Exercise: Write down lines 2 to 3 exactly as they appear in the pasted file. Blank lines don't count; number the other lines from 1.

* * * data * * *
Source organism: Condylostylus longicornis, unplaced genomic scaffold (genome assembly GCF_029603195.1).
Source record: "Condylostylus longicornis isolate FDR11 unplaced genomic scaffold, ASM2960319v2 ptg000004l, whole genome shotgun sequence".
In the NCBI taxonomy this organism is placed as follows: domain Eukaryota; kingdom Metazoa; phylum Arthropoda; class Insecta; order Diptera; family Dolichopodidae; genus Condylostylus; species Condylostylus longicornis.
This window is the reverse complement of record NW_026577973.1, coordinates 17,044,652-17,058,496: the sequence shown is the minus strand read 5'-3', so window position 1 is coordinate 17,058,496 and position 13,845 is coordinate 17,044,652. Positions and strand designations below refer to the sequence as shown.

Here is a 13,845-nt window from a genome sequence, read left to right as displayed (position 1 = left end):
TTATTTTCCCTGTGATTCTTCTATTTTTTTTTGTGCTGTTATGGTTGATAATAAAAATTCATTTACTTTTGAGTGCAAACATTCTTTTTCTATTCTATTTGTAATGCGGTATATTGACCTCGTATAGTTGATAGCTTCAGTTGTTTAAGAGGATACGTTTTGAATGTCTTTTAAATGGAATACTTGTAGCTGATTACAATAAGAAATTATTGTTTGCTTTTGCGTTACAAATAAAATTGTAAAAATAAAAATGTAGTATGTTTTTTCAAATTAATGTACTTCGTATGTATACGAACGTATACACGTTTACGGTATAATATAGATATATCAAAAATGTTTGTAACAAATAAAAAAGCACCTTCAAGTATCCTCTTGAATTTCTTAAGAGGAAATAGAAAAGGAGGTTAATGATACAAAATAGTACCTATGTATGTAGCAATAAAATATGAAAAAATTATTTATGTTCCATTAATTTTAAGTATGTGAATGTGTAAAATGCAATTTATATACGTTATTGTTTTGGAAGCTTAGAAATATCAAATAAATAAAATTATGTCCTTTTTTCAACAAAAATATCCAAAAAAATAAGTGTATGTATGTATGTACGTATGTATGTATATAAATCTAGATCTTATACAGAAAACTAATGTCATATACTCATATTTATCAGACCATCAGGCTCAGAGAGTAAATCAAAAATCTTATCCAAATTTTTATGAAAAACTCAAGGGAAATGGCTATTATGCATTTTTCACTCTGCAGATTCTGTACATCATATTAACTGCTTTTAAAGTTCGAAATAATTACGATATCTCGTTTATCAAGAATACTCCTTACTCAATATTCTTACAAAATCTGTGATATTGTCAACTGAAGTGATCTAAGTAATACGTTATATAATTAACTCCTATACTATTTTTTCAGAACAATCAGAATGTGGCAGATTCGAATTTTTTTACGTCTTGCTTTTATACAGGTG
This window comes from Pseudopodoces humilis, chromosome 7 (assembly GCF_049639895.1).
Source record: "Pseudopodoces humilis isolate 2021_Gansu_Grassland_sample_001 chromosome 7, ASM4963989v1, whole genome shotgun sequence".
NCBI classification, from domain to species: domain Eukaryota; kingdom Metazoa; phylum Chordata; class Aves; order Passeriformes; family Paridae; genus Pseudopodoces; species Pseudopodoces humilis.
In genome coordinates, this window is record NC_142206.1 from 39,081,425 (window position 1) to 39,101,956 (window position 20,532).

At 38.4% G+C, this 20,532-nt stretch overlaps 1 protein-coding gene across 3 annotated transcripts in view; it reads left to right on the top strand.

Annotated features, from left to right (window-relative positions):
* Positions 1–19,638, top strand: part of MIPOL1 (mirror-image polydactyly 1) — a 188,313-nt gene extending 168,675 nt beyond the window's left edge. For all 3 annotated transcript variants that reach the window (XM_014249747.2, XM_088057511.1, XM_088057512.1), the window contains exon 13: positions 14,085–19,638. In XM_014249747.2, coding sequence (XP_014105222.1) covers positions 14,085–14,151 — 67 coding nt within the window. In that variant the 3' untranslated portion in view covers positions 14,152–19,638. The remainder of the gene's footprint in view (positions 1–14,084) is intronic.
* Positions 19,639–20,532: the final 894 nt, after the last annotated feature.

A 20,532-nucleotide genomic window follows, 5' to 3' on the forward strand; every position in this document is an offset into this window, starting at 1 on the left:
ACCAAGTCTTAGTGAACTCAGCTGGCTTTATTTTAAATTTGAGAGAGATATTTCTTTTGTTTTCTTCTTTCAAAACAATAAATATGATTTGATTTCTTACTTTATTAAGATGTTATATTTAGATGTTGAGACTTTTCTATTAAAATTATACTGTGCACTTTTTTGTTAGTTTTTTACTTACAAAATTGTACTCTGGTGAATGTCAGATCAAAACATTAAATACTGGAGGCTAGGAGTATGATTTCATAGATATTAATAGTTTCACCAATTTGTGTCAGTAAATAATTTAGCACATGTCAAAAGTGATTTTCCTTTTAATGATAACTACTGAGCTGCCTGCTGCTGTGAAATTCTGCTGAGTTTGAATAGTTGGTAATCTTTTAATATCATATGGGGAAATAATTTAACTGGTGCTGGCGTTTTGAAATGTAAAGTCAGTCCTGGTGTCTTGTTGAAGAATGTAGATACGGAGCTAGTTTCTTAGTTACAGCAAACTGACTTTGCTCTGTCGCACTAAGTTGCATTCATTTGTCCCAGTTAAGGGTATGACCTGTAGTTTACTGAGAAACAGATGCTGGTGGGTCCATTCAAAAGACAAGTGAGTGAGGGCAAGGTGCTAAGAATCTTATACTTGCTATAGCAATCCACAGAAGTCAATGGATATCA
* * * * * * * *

Source record: "Condylostylus longicornis isolate FDR11 unplaced genomic scaffold, ASM2960319v2 ptg000004l, whole genome shotgun sequence".
In the NCBI taxonomy this organism is placed as follows: domain Eukaryota; kingdom Metazoa; phylum Arthropoda; class Insecta; order Diptera; family Dolichopodidae; genus Condylostylus; species Condylostylus longicornis.